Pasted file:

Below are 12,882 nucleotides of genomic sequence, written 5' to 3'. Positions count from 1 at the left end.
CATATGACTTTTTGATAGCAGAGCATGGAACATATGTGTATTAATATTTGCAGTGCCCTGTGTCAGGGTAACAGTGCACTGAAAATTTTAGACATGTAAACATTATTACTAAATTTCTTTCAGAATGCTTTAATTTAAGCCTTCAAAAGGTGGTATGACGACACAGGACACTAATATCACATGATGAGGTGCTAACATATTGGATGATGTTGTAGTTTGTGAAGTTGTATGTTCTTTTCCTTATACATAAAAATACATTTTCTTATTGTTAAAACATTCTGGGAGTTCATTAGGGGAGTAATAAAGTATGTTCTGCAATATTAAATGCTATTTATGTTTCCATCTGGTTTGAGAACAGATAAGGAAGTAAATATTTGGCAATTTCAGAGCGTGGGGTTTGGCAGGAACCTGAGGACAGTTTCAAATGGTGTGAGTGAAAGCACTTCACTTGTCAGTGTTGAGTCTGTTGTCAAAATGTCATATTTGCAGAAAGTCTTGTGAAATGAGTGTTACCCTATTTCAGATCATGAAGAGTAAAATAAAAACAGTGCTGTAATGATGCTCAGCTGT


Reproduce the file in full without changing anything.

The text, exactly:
Below are 12,882 nucleotides of genomic sequence, written 5' to 3'. Positions count from 1 at the left end.
CATATGACTTTTTGATAGCAGAGCATGGAACATATGTGTATTAATATTTGCAGTGCCCTGTGTCAGGGTAACAGTGCACTGAAAATTTTAGACATGTAAACATTATTACTAAATTTCTTTCAGAATGCTTTAATTTAAGCCTTCAAAAGGTGGTATGACGACACAGGACACTAATATCACATGATGAGGTGCTAACATATTGGATGATGTTGTAGTTTGTGAAGTTGTATGTTCTTTTCCTTATACATAAAAATACATTTTCTTATTGTTAAAACATTCTGGGAGTTCATTAGGGGAGTAATAAAGTATGTTCTGCAATATTAAATGCTATTTATGTTTCCATCTGGTTTGAGAACAGATAAGGAAGTAAATATTTGGCAATTTCAGAGCGTGGGGTTTGGCAGGAACCTGAGGACAGTTTCAAATGGTGTGAGTGAAAGCACTTCACTTGTCAGTGTTGAGTCTGTTGTCAAAATGTCATATTTGCAGAAAGTCTTGTGAAATGAGTGTTACCCTATTTCAGATCATGAAGAGTAAAATAAAAACAGTGCTGTAATGATGCTCAGCTGT